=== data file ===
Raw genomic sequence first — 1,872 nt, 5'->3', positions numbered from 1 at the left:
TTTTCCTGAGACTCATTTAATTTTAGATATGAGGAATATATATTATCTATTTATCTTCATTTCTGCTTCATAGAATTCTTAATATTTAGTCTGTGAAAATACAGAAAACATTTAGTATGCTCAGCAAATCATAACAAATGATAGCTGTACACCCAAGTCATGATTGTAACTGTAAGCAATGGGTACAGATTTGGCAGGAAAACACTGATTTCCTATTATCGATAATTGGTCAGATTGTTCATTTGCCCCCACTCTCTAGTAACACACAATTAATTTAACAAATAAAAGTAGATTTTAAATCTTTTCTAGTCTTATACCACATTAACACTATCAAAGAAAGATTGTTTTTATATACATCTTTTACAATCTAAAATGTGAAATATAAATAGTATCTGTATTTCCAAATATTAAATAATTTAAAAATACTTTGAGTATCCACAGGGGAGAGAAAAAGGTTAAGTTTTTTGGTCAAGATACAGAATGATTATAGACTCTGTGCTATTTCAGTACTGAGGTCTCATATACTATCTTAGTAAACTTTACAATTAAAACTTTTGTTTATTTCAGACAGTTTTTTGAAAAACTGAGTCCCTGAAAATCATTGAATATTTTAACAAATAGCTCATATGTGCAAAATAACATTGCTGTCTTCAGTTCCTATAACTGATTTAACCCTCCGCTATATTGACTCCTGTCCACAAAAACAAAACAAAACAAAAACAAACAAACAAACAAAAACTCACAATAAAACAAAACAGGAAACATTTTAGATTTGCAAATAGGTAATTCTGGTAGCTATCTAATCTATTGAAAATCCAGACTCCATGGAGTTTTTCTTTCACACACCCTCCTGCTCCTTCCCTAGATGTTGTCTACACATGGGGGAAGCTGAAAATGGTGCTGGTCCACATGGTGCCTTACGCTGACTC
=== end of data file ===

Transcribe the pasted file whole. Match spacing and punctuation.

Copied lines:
Raw genomic sequence first — 1,872 nt, 5'->3', positions numbered from 1 at the left:
TTTTCCTGAGACTCATTTAATTTTAGATATGAGGAATATATATTATCTATTTATCTTCATTTCTGCTTCATAGAATTCTTAATATTTAGTCTGTGAAAATACAGAAAACATTTAGTATGCTCAGCAAATCATAACAAATGATAGCTGTACACCCAAGTCATGATTGTAACTGTAAGCAATGGGTACAGATTTGGCAGGAAAACACTGATTTCCTATTATCGATAATTGGTCAGATTGTTCATTTGCCCCCACTCTCTAGTAACACACAATTAATTTAACAAATAAAAGTAGATTTTAAATCTTTTCTAGTCTTATACCACATTAACACTATCAAAGAAAGATTGTTTTTATATACATCTTTTACAATCTAAAATGTGAAATATAAATAGTATCTGTATTTCCAAATATTAAATAATTTAAAAATACTTTGAGTATCCACAGGGGAGAGAAAAAGGTTAAGTTTTTTGGTCAAGATACAGAATGATTATAGACTCTGTGCTATTTCAGTACTGAGGTCTCATATACTATCTTAGTAAACTTTACAATTAAAACTTTTGTTTATTTCAGACAGTTTTTTGAAAAACTGAGTCCCTGAAAATCATTGAATATTTTAACAAATAGCTCATATGTGCAAAATAACATTGCTGTCTTCAGTTCCTATAACTGATTTAACCCTCCGCTATATTGACTCCTGTCCACAAAAACAAAACAAAACAAAAACAAACAAACAAACAAAAACTCACAATAAAACAAAACAGGAAACATTTTAGATTTGCAAATAGGTAATTCTGGTAGCTATCTAATCTATTGAAAATCCAGACTCCATGGAGTTTTTCTTTCACACACCCTCCTGCTCCTTCCCTAGATGTTGTCTACACATGGGGGAAGCTGAAAATGGTGCTGGTCCACATGGTGCCTTACGCTGACTC